Phys.org (December 12) - Using broad-leaved trees such as willow trees in the phytoremediation of contaminated soils constitutes a cost-efficient method for restoring mining areas and landfills, according to a research project led by the University of Eastern Finland. Funded by the European Union, the project studied willow tree growth in contaminated soils in Finland and Russia.

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3. Climate-Related News

How the Fastest Warming City in the Country Is Cooling Off

Politico.com (December 2014) - Louisville is warming at the fastest rate of any city in the nation, causing summer temperatures in the urban core to be up to 20 degrees higher than surrounding areas.

As of late, the city has been more aggressive and comprehensive than any other city in tackling the problem. Recently, Mayor Greg Fischer established a tree commission two years ago to reverse the city's dramatic loss of tree cover due to storms, disease, and development.

Tropical Forests May Not Combat Climate Change

ScienceMag.org (December 15) - Tropical forests may not save us from global warming. Scientists have long believed that as atmospheric carbon dioxide rises, the greenhouse gas could boost photosynthesis, enabling tropical and other forests to take up more carbon and store it as wood. Some data suggest this "carbon fertilization" effect is already happening, and many climate models assume it will help slow the rise in CO2. But a new analysis of tree-ring samples collected in Bolivia, Cameroon, and Thailand finds no sign of increasing growth over the past 150 years.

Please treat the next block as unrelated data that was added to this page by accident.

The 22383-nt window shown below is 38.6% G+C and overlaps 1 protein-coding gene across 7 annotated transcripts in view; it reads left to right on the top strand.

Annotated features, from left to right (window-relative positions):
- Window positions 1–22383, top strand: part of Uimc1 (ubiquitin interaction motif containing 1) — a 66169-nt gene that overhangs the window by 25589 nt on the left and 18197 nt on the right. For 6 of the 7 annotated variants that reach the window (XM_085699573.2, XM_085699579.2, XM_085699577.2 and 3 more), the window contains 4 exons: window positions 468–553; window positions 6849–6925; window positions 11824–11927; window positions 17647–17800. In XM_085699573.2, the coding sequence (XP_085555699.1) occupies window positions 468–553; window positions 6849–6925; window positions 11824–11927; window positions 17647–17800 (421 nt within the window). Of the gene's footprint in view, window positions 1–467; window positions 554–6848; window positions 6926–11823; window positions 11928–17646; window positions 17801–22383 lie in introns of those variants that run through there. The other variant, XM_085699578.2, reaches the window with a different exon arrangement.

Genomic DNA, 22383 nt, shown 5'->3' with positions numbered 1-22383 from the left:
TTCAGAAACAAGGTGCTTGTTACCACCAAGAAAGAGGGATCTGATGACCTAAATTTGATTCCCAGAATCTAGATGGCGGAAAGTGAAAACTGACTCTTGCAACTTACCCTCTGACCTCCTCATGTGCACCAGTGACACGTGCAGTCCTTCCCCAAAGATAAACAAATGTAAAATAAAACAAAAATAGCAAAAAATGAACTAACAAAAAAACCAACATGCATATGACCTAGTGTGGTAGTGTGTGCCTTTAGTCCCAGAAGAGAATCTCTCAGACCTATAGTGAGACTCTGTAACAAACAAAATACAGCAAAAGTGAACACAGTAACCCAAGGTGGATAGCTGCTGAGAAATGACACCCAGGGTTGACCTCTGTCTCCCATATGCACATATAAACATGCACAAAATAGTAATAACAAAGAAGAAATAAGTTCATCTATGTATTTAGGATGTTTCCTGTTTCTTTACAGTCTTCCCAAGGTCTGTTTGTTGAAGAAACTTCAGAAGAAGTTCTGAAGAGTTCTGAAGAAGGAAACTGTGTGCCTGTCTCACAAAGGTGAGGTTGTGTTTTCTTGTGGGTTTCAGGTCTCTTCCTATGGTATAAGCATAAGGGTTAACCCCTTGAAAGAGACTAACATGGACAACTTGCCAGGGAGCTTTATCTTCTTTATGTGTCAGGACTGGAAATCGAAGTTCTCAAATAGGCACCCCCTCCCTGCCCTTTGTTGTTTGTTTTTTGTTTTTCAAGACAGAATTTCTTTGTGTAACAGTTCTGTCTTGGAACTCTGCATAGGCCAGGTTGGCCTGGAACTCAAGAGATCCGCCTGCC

Climate Change: Beavers Boost Emissions with 800 Million Kilograms of Methane Every Year

Ibtimes.co.uk (December 16) - Over the last century, there has been a worldwide conservation effort to save beavers from extinction. The consequence of this has led to beavers building more ponds, creating conditions for climate-changing methane gas to be generated in the shallow standing water.

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IX. Items of Interest

1. Land To Be Preserved as Wildlife Habitat, Buffer between Training and Development

JDNews.com (December 15) - Nearly 1,800 acres of undeveloped land in Onslow County, North Carolina, will be preserved in its natural state, protecting wildlife habitat and creating a natural buffer between military training at Camp Lejeune and surrounding development.

The Nature Conservancy has acquired a 1,050-acre tract of land in the Hubert area, closing out the second phase of a project known as the Horse Swamp Preserve.

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2. A History of the Christmas Tree

High Plains Journal.com (December 12) - The tradition of putting up a real Christmas tree dates far back, even before the advent of Christianity. However, that tradition has been somewhat challenged as many Americans now purchase and display artificial Christmas trees.

In this article, Craig McKinley, retired Oklahoma State University Cooperative Extension forestry specialist, gives a brief history lesson and timeline of the Christmas tree.

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3. Conferences and Meetings of Interest

2015 North American Forest Ecology Workshop Call for Abstracts

NAFEW.org (undated) - The 10th North American Forest Ecology Workshop (NAFEW) will take place June 14-18 in Veracruz, Mexico. Organized by the Colegio de Postgraduados in association with Colegio de la Frontera Sur, the Mexican Academy of Forest Sciences, and the University of Veracruz, the workshop will offer forest ecologists from around North America a chance to share ideas, knowledge, experiences, and challenges on forest ecosystems of Canada, Mexico, and the United States. The program will include three days of oral and poster presentations, as well as one day of in-conference field trips. Oral presentations will consist of invited plenary speakers and volunteer presentations.